So that chapter has definitely closed.

As for my writing, I got word from my poetry publisher ….who thinks my prose is “brave and lyrical”. Quite flattering and inspiring. He wants more poetry from me. I just wish some ….publisher would take a chance on my prose and publish the damn thing. You see the issue is also that I am so taken up with survival and dealing with mediocrity that I can’t give all of myself to writing and its killing me. I am longing to just sit in front of the computer and fly. I wish you knew how exhilarating it is for me Raza, I feel like I can see things move and yet I feel damned to be talented, if indeed I am at all. I wish I had none of it. It is such torture and yet I couldn’t live without it. I hope I am not depressing you. Even those who are close to me think I am half mad and underrate my writing and its obsession as a figment of my own imagination or just an inflated ego to make up for what I haven’t achieved in life.”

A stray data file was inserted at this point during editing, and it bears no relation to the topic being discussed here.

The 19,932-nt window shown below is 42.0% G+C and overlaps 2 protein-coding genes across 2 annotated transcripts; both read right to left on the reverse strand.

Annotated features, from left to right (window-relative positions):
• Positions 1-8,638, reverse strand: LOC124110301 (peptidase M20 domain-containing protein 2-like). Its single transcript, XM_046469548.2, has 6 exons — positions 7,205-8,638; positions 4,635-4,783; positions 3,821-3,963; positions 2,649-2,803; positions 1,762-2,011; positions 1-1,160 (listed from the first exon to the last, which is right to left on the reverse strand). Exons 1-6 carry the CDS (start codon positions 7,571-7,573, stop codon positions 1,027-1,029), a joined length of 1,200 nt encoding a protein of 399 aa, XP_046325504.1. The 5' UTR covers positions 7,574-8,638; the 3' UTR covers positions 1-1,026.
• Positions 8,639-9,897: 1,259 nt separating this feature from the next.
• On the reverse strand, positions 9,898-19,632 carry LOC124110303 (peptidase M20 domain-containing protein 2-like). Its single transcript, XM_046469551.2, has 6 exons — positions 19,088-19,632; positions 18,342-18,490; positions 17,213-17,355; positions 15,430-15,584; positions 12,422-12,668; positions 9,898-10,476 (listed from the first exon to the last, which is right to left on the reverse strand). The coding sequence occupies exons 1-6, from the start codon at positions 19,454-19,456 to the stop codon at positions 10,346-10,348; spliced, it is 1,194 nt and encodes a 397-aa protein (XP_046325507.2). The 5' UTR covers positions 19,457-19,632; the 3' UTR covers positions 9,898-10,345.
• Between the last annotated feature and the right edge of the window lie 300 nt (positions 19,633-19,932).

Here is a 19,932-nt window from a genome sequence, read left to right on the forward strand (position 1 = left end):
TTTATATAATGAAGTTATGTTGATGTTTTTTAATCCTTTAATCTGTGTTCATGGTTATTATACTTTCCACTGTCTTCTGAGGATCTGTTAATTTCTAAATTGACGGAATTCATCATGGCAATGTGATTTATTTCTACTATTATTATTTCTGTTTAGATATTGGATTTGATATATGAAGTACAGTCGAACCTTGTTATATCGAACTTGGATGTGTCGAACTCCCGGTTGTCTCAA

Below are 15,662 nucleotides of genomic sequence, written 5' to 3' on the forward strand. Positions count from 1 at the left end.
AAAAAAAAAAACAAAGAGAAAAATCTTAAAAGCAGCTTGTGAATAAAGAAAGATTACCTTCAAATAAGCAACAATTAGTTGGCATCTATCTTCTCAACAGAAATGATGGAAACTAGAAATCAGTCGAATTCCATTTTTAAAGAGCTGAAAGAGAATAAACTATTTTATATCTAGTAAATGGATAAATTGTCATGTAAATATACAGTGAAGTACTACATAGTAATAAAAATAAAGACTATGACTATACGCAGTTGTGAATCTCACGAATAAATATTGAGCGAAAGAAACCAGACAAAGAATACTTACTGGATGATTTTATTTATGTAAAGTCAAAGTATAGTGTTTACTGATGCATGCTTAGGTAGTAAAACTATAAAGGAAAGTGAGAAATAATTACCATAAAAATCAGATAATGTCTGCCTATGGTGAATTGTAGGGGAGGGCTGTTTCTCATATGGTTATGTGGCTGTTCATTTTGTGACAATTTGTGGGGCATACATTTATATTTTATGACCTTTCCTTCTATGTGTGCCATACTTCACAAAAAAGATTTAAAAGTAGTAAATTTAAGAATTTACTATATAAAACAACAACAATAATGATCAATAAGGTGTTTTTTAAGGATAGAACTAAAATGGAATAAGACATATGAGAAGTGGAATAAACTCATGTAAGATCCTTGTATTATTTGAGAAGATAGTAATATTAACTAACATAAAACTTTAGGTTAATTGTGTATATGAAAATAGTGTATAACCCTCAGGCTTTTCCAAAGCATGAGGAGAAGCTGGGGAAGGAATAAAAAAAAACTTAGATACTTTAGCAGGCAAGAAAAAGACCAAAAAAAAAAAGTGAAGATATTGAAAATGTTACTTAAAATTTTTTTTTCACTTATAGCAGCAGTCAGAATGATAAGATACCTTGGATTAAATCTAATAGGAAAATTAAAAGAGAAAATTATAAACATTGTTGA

I am not sure what to write back. One thing is certain – I want her to retain her ‘bite.’

Raza Rumi is an international development professional and an avid literati. More can be found at Raza Rumi’s blog: Jahane Rumi. This is based on article that was first published at desicritics.

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21 responses to “Parveen Shakir, Women Poets and Tomato Ketchup”

  1. Ayaz Khawaja says:

    Pakistan is a collage of so many things – the accent of many colorful patches a mosaic of heritage, culture and history.
    Going through a turmoil again — only a few decent minds and hearts won’t be able to save it unless we really create an army of people who have a sane mindset craving and struggling to find the peace and harmony for the generations to come.